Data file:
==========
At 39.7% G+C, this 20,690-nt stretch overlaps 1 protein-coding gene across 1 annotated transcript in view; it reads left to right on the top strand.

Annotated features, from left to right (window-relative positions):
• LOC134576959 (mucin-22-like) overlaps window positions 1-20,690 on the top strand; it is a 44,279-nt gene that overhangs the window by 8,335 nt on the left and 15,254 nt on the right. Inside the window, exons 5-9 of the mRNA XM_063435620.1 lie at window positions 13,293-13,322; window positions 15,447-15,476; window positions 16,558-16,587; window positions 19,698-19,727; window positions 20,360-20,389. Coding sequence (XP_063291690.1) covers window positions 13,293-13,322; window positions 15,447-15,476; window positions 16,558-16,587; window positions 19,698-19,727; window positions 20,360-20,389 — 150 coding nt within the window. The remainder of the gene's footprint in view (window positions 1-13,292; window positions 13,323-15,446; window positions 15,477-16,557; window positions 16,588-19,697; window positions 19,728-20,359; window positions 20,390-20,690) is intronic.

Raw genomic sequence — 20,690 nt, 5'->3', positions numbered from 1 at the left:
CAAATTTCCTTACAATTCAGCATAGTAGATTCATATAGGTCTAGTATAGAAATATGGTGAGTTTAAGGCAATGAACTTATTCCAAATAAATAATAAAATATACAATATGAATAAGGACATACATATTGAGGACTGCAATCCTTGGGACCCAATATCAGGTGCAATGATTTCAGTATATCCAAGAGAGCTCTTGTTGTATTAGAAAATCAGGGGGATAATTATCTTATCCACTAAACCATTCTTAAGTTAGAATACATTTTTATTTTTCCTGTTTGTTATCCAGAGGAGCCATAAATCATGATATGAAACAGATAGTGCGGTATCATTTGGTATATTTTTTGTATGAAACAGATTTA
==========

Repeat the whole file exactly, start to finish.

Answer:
At 39.7% G+C, this 20,690-nt stretch overlaps 1 protein-coding gene across 1 annotated transcript in view; it reads left to right on the top strand.

Annotated features, from left to right (window-relative positions):
• LOC134576959 (mucin-22-like) overlaps window positions 1-20,690 on the top strand; it is a 44,279-nt gene that overhangs the window by 8,335 nt on the left and 15,254 nt on the right. Inside the window, exons 5-9 of the mRNA XM_063435620.1 lie at window positions 13,293-13,322; window positions 15,447-15,476; window positions 16,558-16,587; window positions 19,698-19,727; window positions 20,360-20,389. Coding sequence (XP_063291690.1) covers window positions 13,293-13,322; window positions 15,447-15,476; window positions 16,558-16,587; window positions 19,698-19,727; window positions 20,360-20,389 — 150 coding nt within the window. The remainder of the gene's footprint in view (window positions 1-13,292; window positions 13,323-15,446; window positions 15,477-16,557; window positions 16,588-19,697; window positions 19,728-20,359; window positions 20,390-20,690) is intronic.

Raw genomic sequence — 20,690 nt, 5'->3', positions numbered from 1 at the left:
CAAATTTCCTTACAATTCAGCATAGTAGATTCATATAGGTCTAGTATAGAAATATGGTGAGTTTAAGGCAATGAACTTATTCCAAATAAATAATAAAATATACAATATGAATAAGGACATACATATTGAGGACTGCAATCCTTGGGACCCAATATCAGGTGCAATGATTTCAGTATATCCAAGAGAGCTCTTGTTGTATTAGAAAATCAGGGGGATAATTATCTTATCCACTAAACCATTCTTAAGTTAGAATACATTTTTATTTTTCCTGTTTGTTATCCAGAGGAGCCATAAATCATGATATGAAACAGATAGTGCGGTATCATTTGGTATATTTTTTGTATGAAACAGATTTA